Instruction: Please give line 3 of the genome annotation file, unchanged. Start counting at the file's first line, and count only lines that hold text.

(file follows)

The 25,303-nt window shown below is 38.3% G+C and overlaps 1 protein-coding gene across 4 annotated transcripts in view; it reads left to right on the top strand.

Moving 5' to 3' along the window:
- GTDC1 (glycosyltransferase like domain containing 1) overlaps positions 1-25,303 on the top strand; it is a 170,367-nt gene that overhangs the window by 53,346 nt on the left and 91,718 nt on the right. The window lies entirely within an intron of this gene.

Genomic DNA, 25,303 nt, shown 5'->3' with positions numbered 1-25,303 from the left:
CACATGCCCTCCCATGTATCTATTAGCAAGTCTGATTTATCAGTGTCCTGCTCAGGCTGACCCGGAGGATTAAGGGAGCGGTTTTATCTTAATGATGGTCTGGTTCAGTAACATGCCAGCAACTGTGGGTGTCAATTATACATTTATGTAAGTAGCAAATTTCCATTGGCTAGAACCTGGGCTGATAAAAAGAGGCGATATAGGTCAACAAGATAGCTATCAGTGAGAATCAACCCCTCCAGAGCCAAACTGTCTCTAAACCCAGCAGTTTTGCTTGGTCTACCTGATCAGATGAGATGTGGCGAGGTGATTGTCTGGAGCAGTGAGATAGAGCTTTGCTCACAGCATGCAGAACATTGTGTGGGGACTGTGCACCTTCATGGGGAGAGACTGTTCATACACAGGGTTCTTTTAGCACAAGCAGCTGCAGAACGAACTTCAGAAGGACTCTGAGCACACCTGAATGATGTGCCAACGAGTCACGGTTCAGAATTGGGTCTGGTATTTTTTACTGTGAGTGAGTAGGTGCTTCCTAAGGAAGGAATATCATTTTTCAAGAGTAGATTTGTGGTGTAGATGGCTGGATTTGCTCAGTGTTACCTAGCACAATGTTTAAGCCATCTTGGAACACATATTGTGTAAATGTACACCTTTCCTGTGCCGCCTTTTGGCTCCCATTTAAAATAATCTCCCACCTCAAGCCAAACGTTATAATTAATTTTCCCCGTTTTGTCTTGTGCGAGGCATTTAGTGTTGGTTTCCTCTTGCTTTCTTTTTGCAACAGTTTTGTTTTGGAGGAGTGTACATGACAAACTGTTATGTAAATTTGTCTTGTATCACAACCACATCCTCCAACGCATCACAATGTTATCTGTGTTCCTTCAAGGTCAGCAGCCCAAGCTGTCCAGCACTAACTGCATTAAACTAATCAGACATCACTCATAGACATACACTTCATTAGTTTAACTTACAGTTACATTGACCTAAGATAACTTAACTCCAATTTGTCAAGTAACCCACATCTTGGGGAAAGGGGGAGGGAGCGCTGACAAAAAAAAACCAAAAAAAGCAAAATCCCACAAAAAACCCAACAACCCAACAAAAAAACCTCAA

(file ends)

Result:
- GTDC1 (glycosyltransferase like domain containing 1) overlaps positions 1-25,303 on the top strand; it is a 170,367-nt gene that overhangs the window by 53,346 nt on the left and 91,718 nt on the right. The window lies entirely within an intron of this gene.